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Home > Ambassador Liu > Remarks > 2015
Ambassador Liu Xiaoming Gives Interview to Channel 4
2015/10/16
 
 

 On 14 October 2015, H.E. Ambassador Liu Xiaoming was invited to a live interview with Channel 4 News hosted by Jon Snow. Ambassador Liu stressed the significance of the forthcoming state visit of President Xi Jinping, and answered questions about China-UK bilateral relations, bilateral economic cooperation and China's economy. The full text is as follows:

Jon Snow: I'm joined now by China's Ambassador to Britain, Liu Xiaoming. And he is with us right now. The President, President Xi Jinping is coming all the way to the middle ranking European nation and nowhere else, and then going home. What's he hoped to get from Britain, Ambassador?

Liu: He will be here for promoting relations between China and the UK. You regard UK as a middle ranking country. We do not think this way. We still believe the UK is a country with global influence. It's one of the powerhouses, and China and the UK have a lot to cooperate. The UK now is China's second largest trading partner within the EU, China is the UK's second largest trading partner outside Europe, and UK is the largest recipient of Chinese investment. So in the past three years, China's investment is booming here in the UK.

Joe: But the backdrop in China is not an easy one: a 20% reduction in imports and of course this catastrophic fall in the stock market. Will the President be able to say that's all behind us now?

Liu: When you look at China's economy, you have to focus on the big picture. You have to see China's economy in the long-term view. I think fundamentally and basically China's economy is still sound and good. For the first half of this year, the growth rate of the Chinese economy is 7%. China is still a leading country in the world, in terms of the growth of its economy.

Jon: But don't you think these events have talked to us about a degree of tension between the idea of a Communist state and a free market economy. Can you really have that marriage?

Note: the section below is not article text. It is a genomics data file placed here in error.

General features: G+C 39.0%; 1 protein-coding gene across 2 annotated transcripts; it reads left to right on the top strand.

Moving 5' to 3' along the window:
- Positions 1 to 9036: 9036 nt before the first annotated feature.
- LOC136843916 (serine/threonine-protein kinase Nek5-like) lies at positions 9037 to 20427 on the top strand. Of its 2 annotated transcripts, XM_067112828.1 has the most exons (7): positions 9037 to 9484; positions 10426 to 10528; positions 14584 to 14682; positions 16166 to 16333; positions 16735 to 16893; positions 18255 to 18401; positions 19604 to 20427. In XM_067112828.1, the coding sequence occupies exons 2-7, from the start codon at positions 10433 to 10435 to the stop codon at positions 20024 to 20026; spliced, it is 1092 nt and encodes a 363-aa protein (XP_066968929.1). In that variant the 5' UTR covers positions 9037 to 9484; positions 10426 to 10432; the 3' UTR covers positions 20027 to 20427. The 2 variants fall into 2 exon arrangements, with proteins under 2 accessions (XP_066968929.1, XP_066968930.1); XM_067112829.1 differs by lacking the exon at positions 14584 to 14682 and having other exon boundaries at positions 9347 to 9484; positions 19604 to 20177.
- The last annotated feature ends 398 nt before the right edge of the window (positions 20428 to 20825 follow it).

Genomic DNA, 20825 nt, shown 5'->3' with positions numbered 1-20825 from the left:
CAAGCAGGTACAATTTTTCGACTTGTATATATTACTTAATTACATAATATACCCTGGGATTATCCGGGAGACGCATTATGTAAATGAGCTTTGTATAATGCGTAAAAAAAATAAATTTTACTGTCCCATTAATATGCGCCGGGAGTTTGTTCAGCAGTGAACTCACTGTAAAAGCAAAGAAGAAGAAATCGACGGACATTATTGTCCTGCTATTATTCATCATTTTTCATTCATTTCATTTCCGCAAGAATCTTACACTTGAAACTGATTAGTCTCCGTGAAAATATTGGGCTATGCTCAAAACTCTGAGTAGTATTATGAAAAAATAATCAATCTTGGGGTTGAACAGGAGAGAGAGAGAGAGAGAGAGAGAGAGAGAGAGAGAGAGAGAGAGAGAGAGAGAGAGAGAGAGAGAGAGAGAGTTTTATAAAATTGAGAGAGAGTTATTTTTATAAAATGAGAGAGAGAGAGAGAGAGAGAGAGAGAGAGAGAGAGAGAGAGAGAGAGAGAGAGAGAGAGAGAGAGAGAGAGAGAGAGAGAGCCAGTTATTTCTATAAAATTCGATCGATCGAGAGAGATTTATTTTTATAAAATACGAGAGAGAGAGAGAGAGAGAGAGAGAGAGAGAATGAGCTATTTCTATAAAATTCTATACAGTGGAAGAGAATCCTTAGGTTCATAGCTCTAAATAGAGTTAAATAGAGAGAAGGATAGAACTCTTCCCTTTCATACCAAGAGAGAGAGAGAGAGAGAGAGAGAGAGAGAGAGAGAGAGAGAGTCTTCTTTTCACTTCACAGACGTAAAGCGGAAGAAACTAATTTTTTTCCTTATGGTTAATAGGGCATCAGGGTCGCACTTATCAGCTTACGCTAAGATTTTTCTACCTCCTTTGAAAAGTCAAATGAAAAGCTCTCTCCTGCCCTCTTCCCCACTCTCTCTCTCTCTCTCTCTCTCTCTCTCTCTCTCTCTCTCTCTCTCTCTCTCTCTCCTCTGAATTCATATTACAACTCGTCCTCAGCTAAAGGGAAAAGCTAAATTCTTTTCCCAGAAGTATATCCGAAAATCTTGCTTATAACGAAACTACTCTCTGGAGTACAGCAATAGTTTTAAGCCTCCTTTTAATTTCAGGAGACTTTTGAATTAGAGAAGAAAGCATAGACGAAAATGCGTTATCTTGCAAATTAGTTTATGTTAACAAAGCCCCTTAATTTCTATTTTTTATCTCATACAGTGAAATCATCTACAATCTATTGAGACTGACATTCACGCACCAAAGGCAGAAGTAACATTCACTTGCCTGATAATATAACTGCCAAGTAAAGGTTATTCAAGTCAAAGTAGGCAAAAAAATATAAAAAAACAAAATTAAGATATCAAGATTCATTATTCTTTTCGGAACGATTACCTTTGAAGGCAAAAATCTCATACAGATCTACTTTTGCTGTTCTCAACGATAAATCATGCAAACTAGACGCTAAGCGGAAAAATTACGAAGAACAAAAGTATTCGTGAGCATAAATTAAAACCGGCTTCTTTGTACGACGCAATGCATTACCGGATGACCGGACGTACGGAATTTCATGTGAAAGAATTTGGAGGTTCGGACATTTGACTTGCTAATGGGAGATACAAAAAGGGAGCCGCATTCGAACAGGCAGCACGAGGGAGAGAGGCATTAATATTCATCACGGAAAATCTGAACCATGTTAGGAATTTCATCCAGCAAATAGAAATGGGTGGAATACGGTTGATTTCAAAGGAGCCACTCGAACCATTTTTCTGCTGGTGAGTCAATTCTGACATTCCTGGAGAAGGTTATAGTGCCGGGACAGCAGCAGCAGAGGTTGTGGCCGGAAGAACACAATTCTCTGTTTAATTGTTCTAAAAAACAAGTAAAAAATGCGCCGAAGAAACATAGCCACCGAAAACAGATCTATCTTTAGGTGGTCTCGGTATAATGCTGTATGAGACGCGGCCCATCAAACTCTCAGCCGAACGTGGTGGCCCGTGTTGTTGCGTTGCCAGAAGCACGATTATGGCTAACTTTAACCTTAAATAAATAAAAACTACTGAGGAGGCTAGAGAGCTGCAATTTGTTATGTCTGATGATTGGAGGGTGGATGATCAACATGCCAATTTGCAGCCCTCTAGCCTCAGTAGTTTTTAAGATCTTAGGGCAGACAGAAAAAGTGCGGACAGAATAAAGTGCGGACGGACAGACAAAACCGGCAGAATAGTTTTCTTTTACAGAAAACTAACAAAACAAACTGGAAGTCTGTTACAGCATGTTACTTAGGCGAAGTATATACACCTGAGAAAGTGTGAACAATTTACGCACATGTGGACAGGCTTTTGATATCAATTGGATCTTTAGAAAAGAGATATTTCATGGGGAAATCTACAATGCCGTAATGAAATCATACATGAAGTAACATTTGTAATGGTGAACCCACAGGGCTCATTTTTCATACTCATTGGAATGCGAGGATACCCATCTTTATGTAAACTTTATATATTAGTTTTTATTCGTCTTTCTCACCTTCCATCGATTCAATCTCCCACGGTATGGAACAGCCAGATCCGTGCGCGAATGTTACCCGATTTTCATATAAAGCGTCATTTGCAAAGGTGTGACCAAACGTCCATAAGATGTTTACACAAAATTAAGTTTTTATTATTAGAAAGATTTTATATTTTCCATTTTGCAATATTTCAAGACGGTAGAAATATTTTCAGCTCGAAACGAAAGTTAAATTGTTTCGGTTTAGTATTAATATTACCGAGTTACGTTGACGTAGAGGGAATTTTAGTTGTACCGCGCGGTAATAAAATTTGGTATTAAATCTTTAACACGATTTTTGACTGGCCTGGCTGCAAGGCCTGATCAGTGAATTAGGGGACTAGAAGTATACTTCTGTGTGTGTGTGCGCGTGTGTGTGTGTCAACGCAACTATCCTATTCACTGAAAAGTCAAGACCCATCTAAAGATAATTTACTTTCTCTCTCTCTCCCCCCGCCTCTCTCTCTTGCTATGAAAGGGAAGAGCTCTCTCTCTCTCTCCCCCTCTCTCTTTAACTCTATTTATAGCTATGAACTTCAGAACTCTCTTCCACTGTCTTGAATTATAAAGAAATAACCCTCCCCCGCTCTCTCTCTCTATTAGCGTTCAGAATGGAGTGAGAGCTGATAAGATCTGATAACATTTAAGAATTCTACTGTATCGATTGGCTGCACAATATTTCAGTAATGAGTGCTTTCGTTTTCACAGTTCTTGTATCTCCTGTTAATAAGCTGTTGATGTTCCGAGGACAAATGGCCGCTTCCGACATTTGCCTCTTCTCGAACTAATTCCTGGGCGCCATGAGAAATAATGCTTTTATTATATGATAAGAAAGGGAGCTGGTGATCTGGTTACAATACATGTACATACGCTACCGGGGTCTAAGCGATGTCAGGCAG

Liu: I don't think you put the definition of China as a Communist state is a right one. China has its official name, People's Republic of China, and it's led by the Communist Party of China. Just like here in this country. Your ruling party is Conservative Party, does this…

Jon: But nobody could elect a non-Communist Party to run China.

Liu: But the Communist Party provides a strong leadership and enjoys the people's support. The people support the Communist Party as their leader to lead China from poverty to prosperity. So why should we rock the boat? And you just look at the past 30 years, China, you know, turning from a relatively poor country to the second largest economy. It's a miracle.

Jon: So do you think Britain has talked too much about the human rights in China? Do you think they have stopped talking about human rights in China?

Liu: I think we can talk about human rights. No country is perfect. But I think from your earlier video clips you gave the impression that once you talk about human rights in China, you always talk about the negative side of China. No country is perfect. When you talk about human rights, you have to have a comprehensive view. What are the human rights? I think people have a right to a better life, a better education, a better job. I think everyone would agree that Chinese people live better, live longer. They enjoy their lives.